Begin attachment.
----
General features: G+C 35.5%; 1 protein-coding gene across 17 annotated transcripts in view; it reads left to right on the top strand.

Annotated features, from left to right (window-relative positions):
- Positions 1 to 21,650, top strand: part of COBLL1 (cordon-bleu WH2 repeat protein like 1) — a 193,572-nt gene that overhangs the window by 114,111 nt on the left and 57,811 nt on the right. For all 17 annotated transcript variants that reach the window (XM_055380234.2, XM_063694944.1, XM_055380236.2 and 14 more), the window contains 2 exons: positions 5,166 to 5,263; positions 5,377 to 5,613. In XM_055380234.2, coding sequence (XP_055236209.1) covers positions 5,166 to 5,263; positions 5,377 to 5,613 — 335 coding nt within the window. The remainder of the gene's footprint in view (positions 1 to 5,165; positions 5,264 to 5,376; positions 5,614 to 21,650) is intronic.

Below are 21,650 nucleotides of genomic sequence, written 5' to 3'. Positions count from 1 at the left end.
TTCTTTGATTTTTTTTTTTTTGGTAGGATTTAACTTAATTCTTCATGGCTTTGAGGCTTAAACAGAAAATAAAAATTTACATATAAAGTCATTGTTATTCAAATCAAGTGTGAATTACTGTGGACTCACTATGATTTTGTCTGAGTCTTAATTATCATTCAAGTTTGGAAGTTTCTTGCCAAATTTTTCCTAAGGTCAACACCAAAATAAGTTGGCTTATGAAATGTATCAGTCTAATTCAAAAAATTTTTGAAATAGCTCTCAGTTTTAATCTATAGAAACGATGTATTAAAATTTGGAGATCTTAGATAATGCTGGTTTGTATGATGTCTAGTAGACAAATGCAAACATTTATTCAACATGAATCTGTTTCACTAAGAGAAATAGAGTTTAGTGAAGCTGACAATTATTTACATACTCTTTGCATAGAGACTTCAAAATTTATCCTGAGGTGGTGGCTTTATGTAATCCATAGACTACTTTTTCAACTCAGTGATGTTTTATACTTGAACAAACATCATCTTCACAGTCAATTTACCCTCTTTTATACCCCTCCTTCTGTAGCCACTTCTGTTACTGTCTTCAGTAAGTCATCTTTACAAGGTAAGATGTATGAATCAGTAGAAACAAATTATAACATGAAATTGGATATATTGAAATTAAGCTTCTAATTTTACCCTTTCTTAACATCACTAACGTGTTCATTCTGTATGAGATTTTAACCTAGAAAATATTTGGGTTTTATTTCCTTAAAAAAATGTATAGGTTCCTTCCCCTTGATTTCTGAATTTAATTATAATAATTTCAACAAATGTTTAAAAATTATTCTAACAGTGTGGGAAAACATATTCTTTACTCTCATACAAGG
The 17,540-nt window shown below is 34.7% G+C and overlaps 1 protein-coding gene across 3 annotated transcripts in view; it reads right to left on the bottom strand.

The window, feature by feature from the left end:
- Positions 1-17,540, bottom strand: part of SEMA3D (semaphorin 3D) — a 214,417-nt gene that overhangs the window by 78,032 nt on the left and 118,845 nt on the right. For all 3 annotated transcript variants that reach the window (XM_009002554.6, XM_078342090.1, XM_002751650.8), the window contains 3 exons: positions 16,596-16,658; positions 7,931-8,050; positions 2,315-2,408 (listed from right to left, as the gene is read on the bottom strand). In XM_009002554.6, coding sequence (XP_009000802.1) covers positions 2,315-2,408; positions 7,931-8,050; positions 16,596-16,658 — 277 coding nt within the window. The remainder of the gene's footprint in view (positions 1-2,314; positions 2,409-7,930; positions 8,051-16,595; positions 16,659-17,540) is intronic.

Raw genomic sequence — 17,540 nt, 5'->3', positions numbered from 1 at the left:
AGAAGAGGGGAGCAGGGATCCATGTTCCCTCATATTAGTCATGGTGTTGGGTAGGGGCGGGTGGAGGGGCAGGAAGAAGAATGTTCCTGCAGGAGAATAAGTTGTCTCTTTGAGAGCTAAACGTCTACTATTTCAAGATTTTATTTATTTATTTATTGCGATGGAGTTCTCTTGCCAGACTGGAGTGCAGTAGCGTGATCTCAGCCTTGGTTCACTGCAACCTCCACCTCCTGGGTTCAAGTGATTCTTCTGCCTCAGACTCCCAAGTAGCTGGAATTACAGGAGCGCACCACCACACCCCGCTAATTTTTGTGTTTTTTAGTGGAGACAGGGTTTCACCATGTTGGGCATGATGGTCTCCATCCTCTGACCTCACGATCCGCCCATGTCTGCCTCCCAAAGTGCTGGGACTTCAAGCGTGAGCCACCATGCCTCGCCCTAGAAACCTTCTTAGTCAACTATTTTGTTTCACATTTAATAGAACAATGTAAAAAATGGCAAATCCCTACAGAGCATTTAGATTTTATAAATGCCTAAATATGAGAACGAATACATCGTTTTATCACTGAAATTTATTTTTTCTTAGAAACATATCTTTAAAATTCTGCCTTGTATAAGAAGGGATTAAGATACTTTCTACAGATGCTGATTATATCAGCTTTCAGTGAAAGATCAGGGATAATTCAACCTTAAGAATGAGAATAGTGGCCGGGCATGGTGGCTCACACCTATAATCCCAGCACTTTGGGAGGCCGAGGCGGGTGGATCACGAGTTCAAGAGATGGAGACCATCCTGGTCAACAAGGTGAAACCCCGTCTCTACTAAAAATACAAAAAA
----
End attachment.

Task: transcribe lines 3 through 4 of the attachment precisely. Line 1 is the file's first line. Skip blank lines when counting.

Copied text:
- Positions 1 to 21,650, top strand: part of COBLL1 (cordon-bleu WH2 repeat protein like 1) — a 193,572-nt gene that overhangs the window by 114,111 nt on the left and 57,811 nt on the right. For all 17 annotated transcript variants that reach the window (XM_055380234.2, XM_063694944.1, XM_055380236.2 and 14 more), the window contains 2 exons: positions 5,166 to 5,263; positions 5,377 to 5,613. In XM_055380234.2, coding sequence (XP_055236209.1) covers positions 5,166 to 5,263; positions 5,377 to 5,613 — 335 coding nt within the window. The remainder of the gene's footprint in view (positions 1 to 5,165; positions 5,264 to 5,376; positions 5,614 to 21,650) is intronic.

Below are 21,650 nucleotides of genomic sequence, written 5' to 3'. Positions count from 1 at the left end.